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Godzdogz

The blog of the Dominican student brothers at Blackfriars, Oxford.

Built on the four pillars of our Dominican life – preaching, prayer, study, and community – Godzdogz offers many resources for exploring the Catholic Faith today.
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A-Z of Paul: Xenophilia

Wednesday, September 17, 2008
Paul's mission is to bring about the obedience of faith among all the nations (Acts 9:15; Rom 1:5; 15:18; 16:26). He glories in this mission to the 'gentiles' (also translated 'nations' or 'pagans' - Rom 11:13; Gal 1:16; Eph 3:8) contrasting it with Peter's mission to the Jews (Gal 2:7-9).

This was not because Paul loved foreign things as such (the dictionary meaning of 'xenophilia') but because he had come to see that the promise to Abraham of a posterity that would be a blessing to all nations had been fulfilled in Christ. Christ is the offspring or seed of Abraham in whom is finally fulfilled the promise made at the beginning of salvation history (Genesis 12; Galatians 3:8,14).

Gentiles are not innocent just because they do not have the law. Paul is not romanticizing the 'noble savage'. What the law requires is written on their hearts, and their failure to live by it shows that they too need salvation (Rom 2:14-16; 3:9). The work of Christ extends to Jew and Gentile alike (Eph 2:14-18). For Paul this was not an alternative to Judaism but rather its fulfillment and he quotes psalms which speak of the Gentiles glorifying God, praising his mercy and finding their hope in the God of Israel (Rom 15:9-12). We know from the Acts of the Apostles that his strategy was to preach first in the synagogues of the towns he visited, to try to convince the Jews there that they should believe in Christ, and only after would he preach to the Gentiles. But he was clear from the beginning that his mission was to them also and not just to Jews.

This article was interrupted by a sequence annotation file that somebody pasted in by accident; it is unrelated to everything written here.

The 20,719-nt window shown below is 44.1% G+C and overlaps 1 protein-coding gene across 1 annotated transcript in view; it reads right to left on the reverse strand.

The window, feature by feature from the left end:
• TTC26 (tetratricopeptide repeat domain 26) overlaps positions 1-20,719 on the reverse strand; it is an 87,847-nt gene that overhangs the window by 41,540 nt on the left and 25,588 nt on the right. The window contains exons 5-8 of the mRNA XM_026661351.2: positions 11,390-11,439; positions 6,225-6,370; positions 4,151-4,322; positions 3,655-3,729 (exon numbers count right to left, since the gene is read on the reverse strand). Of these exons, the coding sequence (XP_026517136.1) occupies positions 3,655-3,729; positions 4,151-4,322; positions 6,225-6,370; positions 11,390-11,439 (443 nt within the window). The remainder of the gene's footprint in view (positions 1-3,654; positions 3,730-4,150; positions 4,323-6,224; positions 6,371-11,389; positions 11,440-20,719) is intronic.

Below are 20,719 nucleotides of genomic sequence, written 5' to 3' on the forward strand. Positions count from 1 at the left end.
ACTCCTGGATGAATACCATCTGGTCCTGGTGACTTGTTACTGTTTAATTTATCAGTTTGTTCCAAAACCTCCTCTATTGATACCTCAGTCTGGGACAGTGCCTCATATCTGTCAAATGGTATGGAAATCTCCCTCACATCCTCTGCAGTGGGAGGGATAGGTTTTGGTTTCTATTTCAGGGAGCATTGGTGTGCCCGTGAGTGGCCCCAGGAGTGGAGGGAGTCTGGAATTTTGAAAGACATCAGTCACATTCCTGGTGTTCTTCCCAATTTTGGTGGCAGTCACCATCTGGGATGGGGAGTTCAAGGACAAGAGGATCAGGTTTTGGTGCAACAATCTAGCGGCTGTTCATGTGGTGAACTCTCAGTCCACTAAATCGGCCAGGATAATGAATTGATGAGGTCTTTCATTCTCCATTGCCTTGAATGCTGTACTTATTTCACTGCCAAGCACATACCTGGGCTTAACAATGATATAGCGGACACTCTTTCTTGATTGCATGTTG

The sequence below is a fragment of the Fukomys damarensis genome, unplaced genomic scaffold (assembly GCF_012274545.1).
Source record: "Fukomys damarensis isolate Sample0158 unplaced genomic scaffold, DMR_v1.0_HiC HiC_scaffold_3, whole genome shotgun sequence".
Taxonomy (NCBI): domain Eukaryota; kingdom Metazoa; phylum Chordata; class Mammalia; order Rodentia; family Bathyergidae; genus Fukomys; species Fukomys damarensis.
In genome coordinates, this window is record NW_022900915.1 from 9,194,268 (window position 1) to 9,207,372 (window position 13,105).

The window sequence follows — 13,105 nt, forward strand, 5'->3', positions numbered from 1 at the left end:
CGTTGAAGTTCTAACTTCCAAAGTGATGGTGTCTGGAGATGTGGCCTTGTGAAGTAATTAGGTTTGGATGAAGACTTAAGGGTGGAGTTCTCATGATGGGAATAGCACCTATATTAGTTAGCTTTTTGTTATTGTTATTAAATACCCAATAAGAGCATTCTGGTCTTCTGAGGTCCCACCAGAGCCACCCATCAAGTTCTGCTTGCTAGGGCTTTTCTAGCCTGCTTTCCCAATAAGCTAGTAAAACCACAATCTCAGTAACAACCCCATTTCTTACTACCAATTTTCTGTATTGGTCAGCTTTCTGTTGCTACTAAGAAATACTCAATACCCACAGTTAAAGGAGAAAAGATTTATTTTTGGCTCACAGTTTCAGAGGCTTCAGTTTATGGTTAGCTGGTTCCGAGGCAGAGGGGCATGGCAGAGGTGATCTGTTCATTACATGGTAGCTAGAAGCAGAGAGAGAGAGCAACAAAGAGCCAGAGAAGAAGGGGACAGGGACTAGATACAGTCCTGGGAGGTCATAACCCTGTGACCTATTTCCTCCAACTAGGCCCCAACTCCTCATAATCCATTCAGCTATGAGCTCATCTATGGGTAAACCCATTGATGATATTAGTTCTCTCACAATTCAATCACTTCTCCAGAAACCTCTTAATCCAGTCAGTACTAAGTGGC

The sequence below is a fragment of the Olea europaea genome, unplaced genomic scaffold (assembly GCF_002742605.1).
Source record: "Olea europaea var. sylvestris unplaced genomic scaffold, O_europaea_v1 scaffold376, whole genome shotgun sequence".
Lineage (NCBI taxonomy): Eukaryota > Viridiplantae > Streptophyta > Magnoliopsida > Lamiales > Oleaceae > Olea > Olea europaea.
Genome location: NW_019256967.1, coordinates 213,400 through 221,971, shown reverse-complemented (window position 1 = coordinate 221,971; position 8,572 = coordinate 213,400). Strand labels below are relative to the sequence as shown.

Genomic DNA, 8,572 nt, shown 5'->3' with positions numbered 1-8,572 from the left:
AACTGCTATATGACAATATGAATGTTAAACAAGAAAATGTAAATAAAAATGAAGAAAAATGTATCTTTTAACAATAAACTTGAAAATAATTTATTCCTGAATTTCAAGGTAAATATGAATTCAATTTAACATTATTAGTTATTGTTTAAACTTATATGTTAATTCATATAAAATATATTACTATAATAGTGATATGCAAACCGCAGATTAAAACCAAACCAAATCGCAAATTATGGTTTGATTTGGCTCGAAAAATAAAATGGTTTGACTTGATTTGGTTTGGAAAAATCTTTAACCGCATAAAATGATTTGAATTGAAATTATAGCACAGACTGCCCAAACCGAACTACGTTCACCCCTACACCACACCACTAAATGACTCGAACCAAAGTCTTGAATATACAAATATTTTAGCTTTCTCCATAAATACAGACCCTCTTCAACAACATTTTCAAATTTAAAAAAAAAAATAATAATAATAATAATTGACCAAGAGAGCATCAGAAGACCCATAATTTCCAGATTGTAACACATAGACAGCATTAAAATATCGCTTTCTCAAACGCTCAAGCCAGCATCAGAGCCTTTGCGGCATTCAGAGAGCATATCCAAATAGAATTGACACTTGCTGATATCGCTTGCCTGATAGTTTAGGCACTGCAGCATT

At times the term 'gentiles' or 'nations' takes on the pejorative sense that is often given to the term 'pagans'. Paul often writes to his Christian converts reminding them of the idolatry and immorality that characterized their lives as pagans and from which they have now been freed (1 Cor 12:2; Gal 4:8; Eph 2:1; 4:17; 1 Thess 4:5). They have been baptized into the one body of Christ, along with Jews who have come to believe in Christ, and have been made to drink with them of the same Spirit (1 Cor 12:13). Christ has broken down the hostile dividing wall that separated Jew and Gentile (Eph 2:14). They are reconciled in one body to God by means of the cross of Christ (Eph 2:16). The cross of Christ is a stumbling block to Jews and foolishness to Gentiles, Paul says, but to all who are called, whether they are Jews or Gentiles, it is the power and the wisdom of God (1 Cor 1:18.25). The pagans are fellow heirs and fellow members of the body, fellow partakers of God's promise, having equal access through one Spirit to the Father (Eph 2:18; 3:6).

Paul's transformed understanding comes about through his encounter with Jesus, risen from the dead, and therefore vindicated by God the Father. A light shines backwards then for Paul, across all the texts of the Old Testament, illuminating a promise that had always been there and has now been fulfilled, that in Abraham all the families of the earth are blessed (Gen 12:3). The offspring of Abraham through whom the promise is fulfilled is Christ (Gal 4:16). Salvation is from the Jews, as Jesus says to the Samaritan woman (John 4:22) but it is for all nations, as the great hymns of the Book of Revelation celebrate (e.g. Rev 5:9-10).

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